NEW YORK (Reuters) - The FBI acted inappropriately when it announced the revival of its investigation into Hillary Clinton’s private email setup days before the Nov. 8 presidential election, Clinton’s lawyer said, citing search warrant documents made public on Tuesday.
The pointed criticism from Clinton attorney David Kendall followed the release in federal court in Manhattan of documents related to an October search warrant targeting emails involving the Democratic presidential nominee.
The warrant was issued two days after Federal Bureau of Investigation Director James Comey informed Congress in a letter on Oct. 28 of newly discovered emails that appeared “pertinent” to his agency’s probe.
Comey’s letter drew new attention to Clinton’s use of the server while she was secretary of state from 2009 to 2013 and roiled the campaign 11 days before the election, which Republican Donald Trump won.
Clinton has blamed Comey and his letter for her defeat.
In an affidavit unsealed on Tuesday, an FBI agent said there was “probable cause” to believe emails involving Clinton were among “thousands” found on a laptop in an unrelated probe that contained U.S. State Department correspondence.
But the documents gave no indication the FBI had any evidence at the time of Comey’s letter that any of the emails on found on a laptop involved classified communications with Clinton.
Kendall said the documents showed the “extraordinary impropriety” of Comey’s letter, which “produced devastating but predictable damage politically and which was both legally unauthorized and factually unnecessary.”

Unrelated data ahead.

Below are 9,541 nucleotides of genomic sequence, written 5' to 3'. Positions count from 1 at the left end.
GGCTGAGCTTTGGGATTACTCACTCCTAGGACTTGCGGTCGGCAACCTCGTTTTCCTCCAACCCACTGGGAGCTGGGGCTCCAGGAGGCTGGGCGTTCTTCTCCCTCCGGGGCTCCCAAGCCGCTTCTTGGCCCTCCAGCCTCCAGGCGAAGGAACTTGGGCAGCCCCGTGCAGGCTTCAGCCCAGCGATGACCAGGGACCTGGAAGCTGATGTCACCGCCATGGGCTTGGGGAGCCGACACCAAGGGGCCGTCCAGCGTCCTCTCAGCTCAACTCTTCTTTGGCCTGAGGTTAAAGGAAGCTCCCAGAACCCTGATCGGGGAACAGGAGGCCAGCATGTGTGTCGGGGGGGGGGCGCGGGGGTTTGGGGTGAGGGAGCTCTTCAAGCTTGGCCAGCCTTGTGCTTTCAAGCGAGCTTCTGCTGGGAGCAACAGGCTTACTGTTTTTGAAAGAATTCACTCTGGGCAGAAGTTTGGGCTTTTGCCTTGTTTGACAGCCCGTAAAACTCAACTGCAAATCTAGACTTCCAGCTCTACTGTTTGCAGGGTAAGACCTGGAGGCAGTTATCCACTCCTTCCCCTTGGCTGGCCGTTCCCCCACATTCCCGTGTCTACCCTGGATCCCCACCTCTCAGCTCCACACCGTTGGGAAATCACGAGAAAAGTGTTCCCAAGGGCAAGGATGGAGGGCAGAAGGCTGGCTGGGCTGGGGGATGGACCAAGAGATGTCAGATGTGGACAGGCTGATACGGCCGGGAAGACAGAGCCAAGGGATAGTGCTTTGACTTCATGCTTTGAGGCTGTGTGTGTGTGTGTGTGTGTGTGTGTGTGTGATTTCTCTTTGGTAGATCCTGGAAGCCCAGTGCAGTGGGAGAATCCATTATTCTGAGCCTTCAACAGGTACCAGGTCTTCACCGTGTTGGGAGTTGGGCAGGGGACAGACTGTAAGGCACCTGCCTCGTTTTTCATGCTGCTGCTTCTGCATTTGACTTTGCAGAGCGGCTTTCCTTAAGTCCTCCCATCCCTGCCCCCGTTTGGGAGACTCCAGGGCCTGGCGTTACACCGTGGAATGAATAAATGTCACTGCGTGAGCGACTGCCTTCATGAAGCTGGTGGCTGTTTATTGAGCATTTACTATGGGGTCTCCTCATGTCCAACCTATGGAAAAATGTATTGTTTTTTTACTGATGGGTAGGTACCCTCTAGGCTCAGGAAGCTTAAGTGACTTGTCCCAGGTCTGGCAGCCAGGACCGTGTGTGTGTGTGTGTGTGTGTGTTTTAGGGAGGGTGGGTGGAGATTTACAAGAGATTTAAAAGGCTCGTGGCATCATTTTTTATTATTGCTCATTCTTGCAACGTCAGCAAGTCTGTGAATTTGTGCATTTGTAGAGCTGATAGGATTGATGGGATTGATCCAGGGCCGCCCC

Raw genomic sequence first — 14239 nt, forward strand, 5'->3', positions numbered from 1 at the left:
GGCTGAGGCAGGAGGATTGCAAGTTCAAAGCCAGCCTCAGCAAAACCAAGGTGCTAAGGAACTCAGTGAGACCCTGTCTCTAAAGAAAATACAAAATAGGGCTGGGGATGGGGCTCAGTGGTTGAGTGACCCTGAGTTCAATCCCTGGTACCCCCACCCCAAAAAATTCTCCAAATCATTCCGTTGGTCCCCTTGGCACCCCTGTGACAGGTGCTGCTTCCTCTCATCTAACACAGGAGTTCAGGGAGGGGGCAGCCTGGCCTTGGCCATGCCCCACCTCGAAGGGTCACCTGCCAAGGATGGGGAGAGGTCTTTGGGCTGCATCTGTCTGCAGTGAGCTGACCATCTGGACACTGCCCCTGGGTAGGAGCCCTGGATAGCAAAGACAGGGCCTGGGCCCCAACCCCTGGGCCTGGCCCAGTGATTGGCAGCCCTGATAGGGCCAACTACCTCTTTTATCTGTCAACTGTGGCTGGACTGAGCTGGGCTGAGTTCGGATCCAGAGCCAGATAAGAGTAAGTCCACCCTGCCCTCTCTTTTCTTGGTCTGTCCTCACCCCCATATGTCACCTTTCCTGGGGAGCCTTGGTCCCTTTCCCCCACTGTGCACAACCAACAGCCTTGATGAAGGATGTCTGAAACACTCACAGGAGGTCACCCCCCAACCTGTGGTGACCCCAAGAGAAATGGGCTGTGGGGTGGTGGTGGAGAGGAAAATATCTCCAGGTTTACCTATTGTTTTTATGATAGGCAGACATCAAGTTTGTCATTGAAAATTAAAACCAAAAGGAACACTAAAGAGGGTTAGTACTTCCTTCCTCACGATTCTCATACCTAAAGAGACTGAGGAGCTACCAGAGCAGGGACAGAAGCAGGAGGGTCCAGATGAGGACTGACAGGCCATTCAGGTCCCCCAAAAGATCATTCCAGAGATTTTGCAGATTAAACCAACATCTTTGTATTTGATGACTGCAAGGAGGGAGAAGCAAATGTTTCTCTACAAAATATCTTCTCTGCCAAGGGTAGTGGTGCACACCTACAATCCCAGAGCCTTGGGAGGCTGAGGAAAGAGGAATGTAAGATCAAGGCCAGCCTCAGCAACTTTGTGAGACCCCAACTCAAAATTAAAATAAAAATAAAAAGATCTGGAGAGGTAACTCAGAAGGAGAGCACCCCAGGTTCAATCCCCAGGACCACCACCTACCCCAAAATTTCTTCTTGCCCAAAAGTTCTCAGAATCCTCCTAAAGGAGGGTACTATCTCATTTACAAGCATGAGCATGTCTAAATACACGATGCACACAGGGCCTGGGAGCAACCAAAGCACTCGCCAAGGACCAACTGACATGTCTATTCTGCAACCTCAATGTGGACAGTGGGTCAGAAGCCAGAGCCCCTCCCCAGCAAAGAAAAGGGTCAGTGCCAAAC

The FBI declined to comment.
The laptop belonged to former Democratic U.S. Representative Anthony Weiner, the estranged husband of Clinton aide Huma Abedin who was the subject of an investigation after a report about cellphone and online messages he sent a 15-year-old girl.
The search warrant materials’ release was sought by Randol Schoenberg, a Los Angeles-based lawyer, who contended that transparency was crucial given the potential influence the probe had on the election’s outcome.
In a statement, Schoenberg said he saw “nothing to suggest that there would be anything other than routine correspondence between Secretary Clinton and her longtime aide Huma Abedin.”
Brian Fallon, who served as the national press secretary for Clinton’s campaign, said on Twitter the search warrant “reveals Comey’s intrusion on the election was as utterly unjustified as we suspected at time.”
In July, Comey recommended no charges be brought over Clinton’s handing of classified information in the emails, although he said she and her colleagues were “extremely careless” in handling such information.
That determination followed what the search warrant materials called a “criminal investigation concerning the improper transmission and storage of classified info on unclassified email systems and servers.”
In his letter to Congress, Comey said emails potentially related to the investigation had been discovered in an “unrelated case.”
Federal investigators obtained the warrant to examine the emails on Oct. 30. Two days before the election, Comey disclosed the emails did nothing to change his earlier recommendation.
Reporting by Nate Raymond in New York, additional reporting by Scot Paltrow and Mark Hosenball in Washington; editing by Lisa Von Ahn and Tom Brown